Imagine Health

Managing Exam Stress & Your Well-being

As humans, stress is a natural and healthy feeling that everyone will feel at some point in their life. Whether we’re stressed over something tiny or something huge, we will still feel stressed out. Anxiety and stress can show itself in many different ways which will change depending on the person. Some people may show physical signs of being stressed or anxious such as a stomach pain or a headache, poor concentration, sweating and difficulty to get to or stay asleep. Others may seem fine physically when feeling stressed but because of this, stress may also result in feeling angry, frustrated, scared, afraid and uncomfortable. Everyone will react differently to the feeling of stress and everyone will get stressed or anxious as a result of different things. One stressful time that everyone can relate to is exam time. So how do we deal with this stress?

A study done by the Organisation for Economics Co-operation and Development (OECD) revealed that 63% of Irish students felt anxious even when they knew they were well prepared for an exam. It was also found that 46% reported feeling very tense when studying, 10% higher than the OECD student average, so how can students look after their mental health and well-being while still focusing on their grades?

During exams, it is important to keep your well-being a number one priority, your mental health should always come before your grades. If you’re deciding on whether to do an extra hour of study before you go to bed for your big exam the next day, or to get that extra hour of sleep, always choose sleep. The extra hour of study won’t benefit you in any way as you won’t retain the information, however, sleep will keep you sane and allow your body to function properly the next day. This will also help keep your concentration and energy levels high throughout the day. Many students think they can carry on with little, to no sleep, which will ultimately mean they may have studied longer but will end up with a less successful outcome in their exam due to tiredness. Depriving yourself of sleep can in the long run lead to insomnia, in effect, causing long term issues.

A feeling of anxiety or stress will come naturally to everyone at exam time and it is important to know that stress is okay and can actually be beneficial. Too little stress may cause a student to slack and not put the work in to achieve the grades they are capable of. However, too much stress can be detrimental to a student’s mental health which will again affect the grades they get. So, how do you control your stress and ensure it’s the right, healthy amount.

Make a study plan

Everyone works best at different times in the day, so figure out when you work best and plan around that. This doesn’t mean working 12 hours a day, as that will lead to being completely burned out, so make sure you schedule in downtime to do things you enjoy. Having a study plan will also make the overwhelming amount of work you think you need to do, seem a little more manageable.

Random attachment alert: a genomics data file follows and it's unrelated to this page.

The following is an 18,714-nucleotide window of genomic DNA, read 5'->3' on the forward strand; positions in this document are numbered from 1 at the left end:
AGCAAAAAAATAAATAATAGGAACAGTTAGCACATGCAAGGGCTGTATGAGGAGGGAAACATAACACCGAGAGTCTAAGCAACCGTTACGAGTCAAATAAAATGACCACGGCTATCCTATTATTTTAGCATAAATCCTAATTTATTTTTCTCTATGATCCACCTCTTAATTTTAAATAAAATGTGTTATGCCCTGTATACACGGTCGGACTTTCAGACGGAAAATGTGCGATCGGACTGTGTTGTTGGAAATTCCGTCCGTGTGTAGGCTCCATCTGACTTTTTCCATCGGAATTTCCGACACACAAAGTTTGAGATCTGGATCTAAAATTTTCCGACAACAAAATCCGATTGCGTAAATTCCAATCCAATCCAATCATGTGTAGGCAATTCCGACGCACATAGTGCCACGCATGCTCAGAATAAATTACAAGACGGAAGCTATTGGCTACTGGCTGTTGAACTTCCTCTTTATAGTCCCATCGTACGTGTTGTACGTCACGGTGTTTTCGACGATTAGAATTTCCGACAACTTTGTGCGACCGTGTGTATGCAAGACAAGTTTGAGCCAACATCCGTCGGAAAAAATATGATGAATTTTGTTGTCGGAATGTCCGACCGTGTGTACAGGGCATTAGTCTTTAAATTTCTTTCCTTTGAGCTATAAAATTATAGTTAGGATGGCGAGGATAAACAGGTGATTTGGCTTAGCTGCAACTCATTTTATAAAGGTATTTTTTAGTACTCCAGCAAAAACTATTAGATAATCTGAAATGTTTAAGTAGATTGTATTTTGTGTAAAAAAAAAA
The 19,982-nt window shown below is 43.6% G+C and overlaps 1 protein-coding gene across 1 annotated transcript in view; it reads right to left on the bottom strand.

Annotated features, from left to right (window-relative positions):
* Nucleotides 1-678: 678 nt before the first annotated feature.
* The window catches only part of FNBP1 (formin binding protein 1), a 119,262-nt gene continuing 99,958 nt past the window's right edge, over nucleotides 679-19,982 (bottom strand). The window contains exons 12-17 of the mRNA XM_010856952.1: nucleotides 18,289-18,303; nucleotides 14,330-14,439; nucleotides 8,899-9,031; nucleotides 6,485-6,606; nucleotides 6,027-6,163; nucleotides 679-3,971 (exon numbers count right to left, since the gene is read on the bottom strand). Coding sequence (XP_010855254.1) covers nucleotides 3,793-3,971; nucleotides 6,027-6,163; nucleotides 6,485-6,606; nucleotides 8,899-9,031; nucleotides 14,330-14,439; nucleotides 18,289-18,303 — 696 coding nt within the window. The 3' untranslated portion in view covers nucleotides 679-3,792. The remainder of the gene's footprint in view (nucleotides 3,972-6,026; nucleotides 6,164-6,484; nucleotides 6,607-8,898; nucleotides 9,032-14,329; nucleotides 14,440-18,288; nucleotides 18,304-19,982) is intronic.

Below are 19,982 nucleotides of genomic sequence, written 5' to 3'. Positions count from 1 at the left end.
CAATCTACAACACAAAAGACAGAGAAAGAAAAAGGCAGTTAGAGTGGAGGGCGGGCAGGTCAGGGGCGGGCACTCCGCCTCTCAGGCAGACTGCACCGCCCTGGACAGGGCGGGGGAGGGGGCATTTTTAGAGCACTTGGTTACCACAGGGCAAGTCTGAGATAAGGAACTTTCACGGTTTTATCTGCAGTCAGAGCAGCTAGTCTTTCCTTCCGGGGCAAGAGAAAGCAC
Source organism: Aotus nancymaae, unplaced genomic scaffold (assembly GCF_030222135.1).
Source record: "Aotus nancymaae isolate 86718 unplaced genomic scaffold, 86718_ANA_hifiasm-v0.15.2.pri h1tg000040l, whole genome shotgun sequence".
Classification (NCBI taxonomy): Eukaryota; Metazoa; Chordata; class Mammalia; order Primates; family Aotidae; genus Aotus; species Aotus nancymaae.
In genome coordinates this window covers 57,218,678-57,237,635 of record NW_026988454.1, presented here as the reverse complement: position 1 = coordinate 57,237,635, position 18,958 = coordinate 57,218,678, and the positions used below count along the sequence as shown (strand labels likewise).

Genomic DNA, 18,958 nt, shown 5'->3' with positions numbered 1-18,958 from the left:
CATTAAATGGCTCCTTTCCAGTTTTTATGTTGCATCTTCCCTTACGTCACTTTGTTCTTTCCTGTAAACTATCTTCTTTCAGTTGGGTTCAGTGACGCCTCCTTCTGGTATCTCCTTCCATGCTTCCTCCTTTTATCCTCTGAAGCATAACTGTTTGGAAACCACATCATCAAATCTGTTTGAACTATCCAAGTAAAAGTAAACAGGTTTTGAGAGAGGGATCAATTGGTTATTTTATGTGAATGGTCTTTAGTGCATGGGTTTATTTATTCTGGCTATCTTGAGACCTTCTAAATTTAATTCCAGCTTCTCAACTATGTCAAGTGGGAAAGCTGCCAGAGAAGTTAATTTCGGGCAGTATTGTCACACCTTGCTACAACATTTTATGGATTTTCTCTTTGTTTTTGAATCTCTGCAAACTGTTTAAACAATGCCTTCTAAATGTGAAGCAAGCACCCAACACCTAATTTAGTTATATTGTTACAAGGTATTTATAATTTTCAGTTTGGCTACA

Eat well

Don’t skip meals to make more time for study. Make sure you’re getting nutritionally balanced meals each day. Stress can often make us feel unwell, but good food is important for our bodies to be able to function properly and actually benefit from the study you do.

Treat yourself

After an exam or a long study session treat yourself. Reward yourself for the hard work and allow yourself to feel proud of the way you worked, give yourself the rest of the day to relax and destress your mind, you’ll feel refreshed and ready for what a new day will bring.

Ask for help

If you’re overwhelmed or overly stressed or anxious, tell someone and give them the opportunity to help. Give yourself the opportunity to talk about why you’re so stressed and feeling the way you are. Saying it out loud to someone will help you find ways to reduce these feelings.

Stay active

Whether it’s keeping up physical activity you did already or taking up a new sport, exercise will always clear your mind and allow you to relax and focus on something else. Playing a sport will keep you focused on what’s going on in the match or training, in return, taking your mind off exams. Doing yoga or meditation will also allow you to focus on your breathing and relax.

Be kind to yourself

Treat yourself like you are your own friend. You would never pressure your friend to study more, or tell them they need to get perfect grades, so tell yourself the same things. Encourage yourself and reward yourself like you would anyone else.


Remember, exams are important, but you and your mental health is so much more valid. Don’t decide your self-worth by the grade you get on an exam, because who you are as a person, is worth so much more than a percentage or a letter grade. Don’t let your mental health deteriorate in order to get that A on your exam because it’s not worth what you’re worth as a person.


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Written by our TY student, Iseult O’Higgins